Tuesday, September 14, 2021

The Square Peg

I've mentioned British actor Norman Wisdom once, briefly, at least according to a search of the blog. But apparently I haven't done a full-length post on any of his movies. I had The Square Peg on my DVR for a while since TCM showed it last December as part of the looking back at people who died in 2020 -- in this case, actress Honor Blackman. Apparently there's a DVD avaiable of two of Wisdom's movies that includes The Square Peg, so I recently watched it.

Wisdom plays Norman Pitkin, who is the assistant to a surveyor in the British town of St. Godric. There's a military base nearby, as the movie is set during World War II. The town is measuring roads near the base for some reason they claim is of utmost national importance but is never really made clear, and Norman and his boss Grimsdale (Edward Chapman) are pretty meticulous about it. This irritates the base commanders no end. Also getting irritated is Sgt. Loder (Campbell Singer), who has to deal with Norman digging a hole while Loder is trying to drill new recruits, with funny results.

After some thought, the local base comes up with a brilliant idea for getting Norman and Grimsdale out of their hair: have the War Office draft them! Even if they wind up at the local base (which you just know is going to happen), at least they'll be forced to be subservient, and not civilians who can make the army officers' lives miserable. Except that of course this being a Norman Wisdom movie, it's not quite going to work that way. Among other things, Norman meets one of the secretaries in uniform, Lesley Cartland (that's Honor Blackman), and falls in love with her.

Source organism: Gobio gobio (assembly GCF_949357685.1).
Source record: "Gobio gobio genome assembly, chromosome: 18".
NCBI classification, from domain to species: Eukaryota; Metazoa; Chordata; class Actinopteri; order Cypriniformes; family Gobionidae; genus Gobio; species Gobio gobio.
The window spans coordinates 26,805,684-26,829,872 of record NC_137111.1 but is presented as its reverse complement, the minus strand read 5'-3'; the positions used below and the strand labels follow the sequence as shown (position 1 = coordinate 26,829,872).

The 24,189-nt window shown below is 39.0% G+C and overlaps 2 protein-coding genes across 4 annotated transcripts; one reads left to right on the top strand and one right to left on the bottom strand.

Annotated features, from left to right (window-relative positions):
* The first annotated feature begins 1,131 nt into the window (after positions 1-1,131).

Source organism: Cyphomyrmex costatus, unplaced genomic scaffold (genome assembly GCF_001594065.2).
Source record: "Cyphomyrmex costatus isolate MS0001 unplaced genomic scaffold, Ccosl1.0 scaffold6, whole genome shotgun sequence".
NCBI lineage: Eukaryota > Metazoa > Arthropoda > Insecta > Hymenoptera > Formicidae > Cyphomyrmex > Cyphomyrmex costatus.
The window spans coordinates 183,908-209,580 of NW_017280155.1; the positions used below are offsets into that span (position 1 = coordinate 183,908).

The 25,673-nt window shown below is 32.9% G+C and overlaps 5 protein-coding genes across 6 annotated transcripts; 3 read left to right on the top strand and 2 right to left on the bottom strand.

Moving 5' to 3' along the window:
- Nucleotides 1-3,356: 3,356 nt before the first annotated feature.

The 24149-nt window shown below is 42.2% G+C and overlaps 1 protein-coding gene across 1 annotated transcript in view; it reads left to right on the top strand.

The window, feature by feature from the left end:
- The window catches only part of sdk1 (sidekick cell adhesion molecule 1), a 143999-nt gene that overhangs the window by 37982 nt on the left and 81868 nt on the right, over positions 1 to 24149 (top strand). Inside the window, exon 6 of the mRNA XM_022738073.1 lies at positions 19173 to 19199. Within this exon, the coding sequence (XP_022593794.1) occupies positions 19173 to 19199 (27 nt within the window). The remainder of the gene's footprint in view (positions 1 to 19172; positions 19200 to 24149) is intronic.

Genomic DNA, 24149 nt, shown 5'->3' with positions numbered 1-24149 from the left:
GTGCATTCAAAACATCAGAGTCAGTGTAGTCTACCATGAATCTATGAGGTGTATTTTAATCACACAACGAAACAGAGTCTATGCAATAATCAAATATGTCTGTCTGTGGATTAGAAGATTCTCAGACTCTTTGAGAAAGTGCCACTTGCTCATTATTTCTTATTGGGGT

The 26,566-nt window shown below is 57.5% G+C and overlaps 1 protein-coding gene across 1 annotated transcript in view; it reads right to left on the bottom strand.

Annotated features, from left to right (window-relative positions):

Eventually, due to a mix-up, Grimsdale and Norman get sent over to France (before the D-Day invasion) as some others from the base, including Lesley, are part of a mission with the French Resistance. Norman being himself threatens to screw up the mission, until it's discovered that he looks amazingly like the German general Schreiber who is the military commander of the town (of course, this is Wisdom doing a double role).

There's not a whole lot of plot, at least certainly not a deep plot, to The Square Peg, but then, Norman Wisdom movies were less about the plot and more about the humor. The one time I mentioned him here, I mentioned that he's sort of like a British Jerry Lewis, with some of Rowan Atkinson's Mr. Bean mixed in. Wisdom's character here is not quite as bumbling and manic as something like Lewis' The Errand Boy, but I think the similarity should be noticeable. In any case, the humor mostly works to result in a movie that's more than pleasant enough if not an all-time great by any stretch of the imagination. Hattie Jacques is also fun as a German opera singer.

An interesting bit of trivia that I mentioned the other time I wrote about Norman Wisdom -- indeed, it's why I mentioned him in the first place -- is that he was about the only western actor whose movies were shown in Communist Albania, which was one of the most repressive and isolated of the Eastern European regimes. The story goes that Wisdom's bumbling characters who always seem to get the better of his bosses were viewed by the Communist authorities as a stinging indictment of the capitalist system. Audiences knew better, and Wisdom was a huge success in Albania, even being made honorary Albanian captain for an England-Albania soccer match.

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